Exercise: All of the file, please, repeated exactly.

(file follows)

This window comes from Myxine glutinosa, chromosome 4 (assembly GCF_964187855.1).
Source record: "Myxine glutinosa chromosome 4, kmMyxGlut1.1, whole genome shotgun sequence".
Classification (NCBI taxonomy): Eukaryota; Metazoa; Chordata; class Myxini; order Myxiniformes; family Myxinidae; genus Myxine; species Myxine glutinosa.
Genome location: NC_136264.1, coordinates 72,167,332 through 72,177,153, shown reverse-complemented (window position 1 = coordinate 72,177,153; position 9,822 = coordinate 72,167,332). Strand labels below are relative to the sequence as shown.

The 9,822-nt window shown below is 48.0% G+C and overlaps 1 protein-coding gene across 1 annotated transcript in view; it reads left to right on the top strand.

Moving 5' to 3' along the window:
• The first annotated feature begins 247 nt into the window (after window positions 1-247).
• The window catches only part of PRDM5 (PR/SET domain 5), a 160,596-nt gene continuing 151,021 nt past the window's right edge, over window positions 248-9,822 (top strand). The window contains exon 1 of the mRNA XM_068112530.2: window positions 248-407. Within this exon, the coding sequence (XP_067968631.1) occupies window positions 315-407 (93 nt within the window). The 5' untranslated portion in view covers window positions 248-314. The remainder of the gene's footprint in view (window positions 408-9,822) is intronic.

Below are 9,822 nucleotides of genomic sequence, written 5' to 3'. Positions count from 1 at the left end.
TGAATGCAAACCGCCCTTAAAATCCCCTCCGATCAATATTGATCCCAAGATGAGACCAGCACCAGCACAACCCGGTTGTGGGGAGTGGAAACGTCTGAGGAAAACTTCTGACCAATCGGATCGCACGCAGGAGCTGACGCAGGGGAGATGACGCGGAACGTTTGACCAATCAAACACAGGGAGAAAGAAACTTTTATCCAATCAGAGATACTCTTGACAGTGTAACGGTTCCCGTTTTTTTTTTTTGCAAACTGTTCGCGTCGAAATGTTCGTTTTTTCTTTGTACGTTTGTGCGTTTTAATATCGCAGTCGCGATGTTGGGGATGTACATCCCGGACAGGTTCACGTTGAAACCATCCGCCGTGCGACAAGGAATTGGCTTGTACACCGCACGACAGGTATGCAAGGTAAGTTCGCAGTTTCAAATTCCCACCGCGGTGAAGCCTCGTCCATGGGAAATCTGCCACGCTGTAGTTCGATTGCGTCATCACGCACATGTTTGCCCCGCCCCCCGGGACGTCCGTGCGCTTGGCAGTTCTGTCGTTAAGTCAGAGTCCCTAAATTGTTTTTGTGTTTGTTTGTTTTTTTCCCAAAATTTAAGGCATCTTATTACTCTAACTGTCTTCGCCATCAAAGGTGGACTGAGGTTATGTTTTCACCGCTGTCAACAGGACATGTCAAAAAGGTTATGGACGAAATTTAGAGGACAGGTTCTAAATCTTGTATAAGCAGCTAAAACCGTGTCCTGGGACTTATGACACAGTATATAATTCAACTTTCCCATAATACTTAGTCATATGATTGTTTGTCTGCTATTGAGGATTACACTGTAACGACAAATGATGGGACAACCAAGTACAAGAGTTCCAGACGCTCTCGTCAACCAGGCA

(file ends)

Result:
This window comes from Myxine glutinosa, chromosome 4 (assembly GCF_964187855.1).
Source record: "Myxine glutinosa chromosome 4, kmMyxGlut1.1, whole genome shotgun sequence".
Classification (NCBI taxonomy): Eukaryota; Metazoa; Chordata; class Myxini; order Myxiniformes; family Myxinidae; genus Myxine; species Myxine glutinosa.
Genome location: NC_136264.1, coordinates 72,167,332 through 72,177,153, shown reverse-complemented (window position 1 = coordinate 72,177,153; position 9,822 = coordinate 72,167,332). Strand labels below are relative to the sequence as shown.

The 9,822-nt window shown below is 48.0% G+C and overlaps 1 protein-coding gene across 1 annotated transcript in view; it reads left to right on the top strand.

Moving 5' to 3' along the window:
• The first annotated feature begins 247 nt into the window (after window positions 1-247).
• The window catches only part of PRDM5 (PR/SET domain 5), a 160,596-nt gene continuing 151,021 nt past the window's right edge, over window positions 248-9,822 (top strand). The window contains exon 1 of the mRNA XM_068112530.2: window positions 248-407. Within this exon, the coding sequence (XP_067968631.1) occupies window positions 315-407 (93 nt within the window). The 5' untranslated portion in view covers window positions 248-314. The remainder of the gene's footprint in view (window positions 408-9,822) is intronic.

Below are 9,822 nucleotides of genomic sequence, written 5' to 3'. Positions count from 1 at the left end.
TGAATGCAAACCGCCCTTAAAATCCCCTCCGATCAATATTGATCCCAAGATGAGACCAGCACCAGCACAACCCGGTTGTGGGGAGTGGAAACGTCTGAGGAAAACTTCTGACCAATCGGATCGCACGCAGGAGCTGACGCAGGGGAGATGACGCGGAACGTTTGACCAATCAAACACAGGGAGAAAGAAACTTTTATCCAATCAGAGATACTCTTGACAGTGTAACGGTTCCCGTTTTTTTTTTTTGCAAACTGTTCGCGTCGAAATGTTCGTTTTTTCTTTGTACGTTTGTGCGTTTTAATATCGCAGTCGCGATGTTGGGGATGTACATCCCGGACAGGTTCACGTTGAAACCATCCGCCGTGCGACAAGGAATTGGCTTGTACACCGCACGACAGGTATGCAAGGTAAGTTCGCAGTTTCAAATTCCCACCGCGGTGAAGCCTCGTCCATGGGAAATCTGCCACGCTGTAGTTCGATTGCGTCATCACGCACATGTTTGCCCCGCCCCCCGGGACGTCCGTGCGCTTGGCAGTTCTGTCGTTAAGTCAGAGTCCCTAAATTGTTTTTGTGTTTGTTTGTTTTTTTCCCAAAATTTAAGGCATCTTATTACTCTAACTGTCTTCGCCATCAAAGGTGGACTGAGGTTATGTTTTCACCGCTGTCAACAGGACATGTCAAAAAGGTTATGGACGAAATTTAGAGGACAGGTTCTAAATCTTGTATAAGCAGCTAAAACCGTGTCCTGGGACTTATGACACAGTATATAATTCAACTTTCCCATAATACTTAGTCATATGATTGTTTGTCTGCTATTGAGGATTACACTGTAACGACAAATGATGGGACAACCAAGTACAAGAGTTCCAGACGCTCTCGTCAACCAGGCA